Don’t be silent when journalists are threatened or prevented from doing their job or are themselves in the wrong
By Themba Sepotokele
Aggrey Klaaste was no ordinary journalist. He was a revered and respected newspaperman and editor, notably of Sowetan where I cut my teeth as a cub reporter under his editorship nearly three decades ago. He was a cut above the rest and his peers and colleagues like Joe Thloloe, Thami Mazwai and Joe Latakgomo have on different occasions shared their experiences with the visionary editor. They have often used the might of the pen not only to communicate and converse with the world, but to bring apartheid to its knees.
As we commemorate Black Wednesday, the day on October 19 1977, when the apartheid regime banned 19 Black Consciousness organisations, and publications such as The World and Weekend World and detained scores of activists, including editor Percy Qoboza.
Since the dawn of democracy, the day has been celebrated as Press Freedom Day. From their respective days at The World, Golden City Post, Sowetan and New Nation, they used the might of the pen and the focus of their cameras not only to report events or cover stories, but also played a pivotal role in bringing apartheid to an end.
Klaaste pioneered and championed Nation Building. I count myself lucky as having to work under his editorship, having been mentored by the legendary Don Mattera, Monk Nkomo, Ike Segola and Joshua Raboroko, who took me under their wing.
At the launch of the Aggrey Klaaste Trust, I was moved when Sunday Times editor and former Sowetan editor S’thembiso Msomi said he realised the enormity of editing Sowetan when a staff member asked him whether he was aware he was walking into the shoes of a legendary editor. Msomi, Thloloe, Professor Anton Harber, Anna Majavu and Jerome Klaaste shared a podium at the launch of the Aggrey Klaaste Trust in Braamfontein, Joburg, as part of Press Freedom Month.
Actually, former Sowetan editors are privileged to have walked in the same pathway as Klaaste. They proudly described themselves as black first before being journalists.
As we observe Press Freedom Day, we must not only reflect on the role of the mothers and fathers of black journalism, but also on the state of journalism. We have to ask critical, sober and honest questions in the quest to clean and cleanse journalism of charlatans masquerading as journalists.
It is good and well that two journalists, Maria Ressa of the Philippines and Dmitry Muratov of Russia, have been awarded the Nobel Peace Prize, which on its own elevates journalism, the role of the media and the important role of holding those in power accountable.
This shows the power of a free, independent and critical media. Although there are pockets of excellence in South African journalism that hold those in power accountable, we should not turn a blind eye or deaf ear when some in the media are in the pockets of the high and mighty. We should not resort to an ostrich approach when some journalists become praise singers and self-appointed spokespersons of the mighty and powerful.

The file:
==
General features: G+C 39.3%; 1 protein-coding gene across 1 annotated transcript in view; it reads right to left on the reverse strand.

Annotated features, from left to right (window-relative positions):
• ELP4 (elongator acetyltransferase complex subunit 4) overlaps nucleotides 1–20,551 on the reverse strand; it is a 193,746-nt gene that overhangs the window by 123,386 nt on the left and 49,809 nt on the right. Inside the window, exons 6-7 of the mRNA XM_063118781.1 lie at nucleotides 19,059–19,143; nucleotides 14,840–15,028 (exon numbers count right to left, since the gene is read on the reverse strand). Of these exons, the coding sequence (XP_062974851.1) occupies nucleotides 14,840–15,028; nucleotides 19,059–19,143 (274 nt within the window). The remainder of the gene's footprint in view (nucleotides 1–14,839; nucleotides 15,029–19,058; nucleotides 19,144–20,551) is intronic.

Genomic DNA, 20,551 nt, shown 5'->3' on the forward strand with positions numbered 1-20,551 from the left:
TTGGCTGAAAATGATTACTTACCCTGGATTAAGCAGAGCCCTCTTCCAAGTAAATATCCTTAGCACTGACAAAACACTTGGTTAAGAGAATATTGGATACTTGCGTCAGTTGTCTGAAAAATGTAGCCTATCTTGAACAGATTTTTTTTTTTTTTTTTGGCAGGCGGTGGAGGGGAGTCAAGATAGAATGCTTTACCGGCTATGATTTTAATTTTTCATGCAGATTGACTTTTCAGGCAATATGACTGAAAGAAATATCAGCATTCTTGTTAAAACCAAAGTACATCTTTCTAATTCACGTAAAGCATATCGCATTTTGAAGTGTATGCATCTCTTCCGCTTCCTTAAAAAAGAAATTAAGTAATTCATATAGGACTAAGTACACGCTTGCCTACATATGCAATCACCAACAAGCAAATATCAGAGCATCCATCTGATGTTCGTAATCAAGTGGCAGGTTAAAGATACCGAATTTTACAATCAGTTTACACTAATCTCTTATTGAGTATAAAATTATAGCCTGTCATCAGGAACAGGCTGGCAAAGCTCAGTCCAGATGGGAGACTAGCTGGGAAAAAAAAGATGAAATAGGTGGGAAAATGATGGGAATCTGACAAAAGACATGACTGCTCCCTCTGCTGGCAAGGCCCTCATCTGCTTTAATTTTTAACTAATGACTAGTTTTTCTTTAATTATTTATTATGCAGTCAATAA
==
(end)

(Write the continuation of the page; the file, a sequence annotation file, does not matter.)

We should not keep quiet when some rogue and cowboy journalism rears its ugly head. We should not be silent when journalists are threatened, intimidated, assaulted or prevented from carrying out their duties. The media, as a fourth estate, like Thloloe always says: “It must be on the side of the downtrodden”.
In giving us the good, the bad and the ugly as a mirror of society, the media must also look hard in the mirror to deal with a myriad challenges it is facing, some which are self-inflicted and those the society is grappling with.
As we celebrate Press Freedom Day, we should also ask ourselves questions about the calibre of young journalists who think journalism is a ticket to stardom and behave like celebrities instead of being activists and advocates for a better society.
We should ponder and ask ourselves questions as to who is teaching journalism students at institutions of higher learning, what experience do they have in the media? Journalists should ask themselves as to whether they are on the side of the downtrodden or the mighty and powerful.
They should ask themselves as to whether we are doing enough to celebrate our own, such as Klaaste and Qoboza and many others who have been forgotten, or we only remember them during Press Freedom Day? Where are books about the doyens of black journalism? Why don’t we lobby that certain streets and buildings be named after the stalwarts of journalism?
One is grateful that Klaaste’s son Jerome has taken it upon himself to honour the legacy of his father, we should do more to preserve and promote the work and role of journalists. It’s a disgrace that 27 years into democracy, we still have not published a book in honour of doyens of black journalism.
We don’t have academic literature about black journalism, yet we are standing on the shoulders of giants. Black journalism did not start and end with Drum journalists like Henry Nxumalo, Can Themba and Casey Motsisi. One hopes through the Aggrey Klaaste Trust, black journalists can us the platform, not only to honour Klaaste, but all doyens of black journalism.
• Sepotokele is a journalist, communication strategist, media trainer and journalism lecturer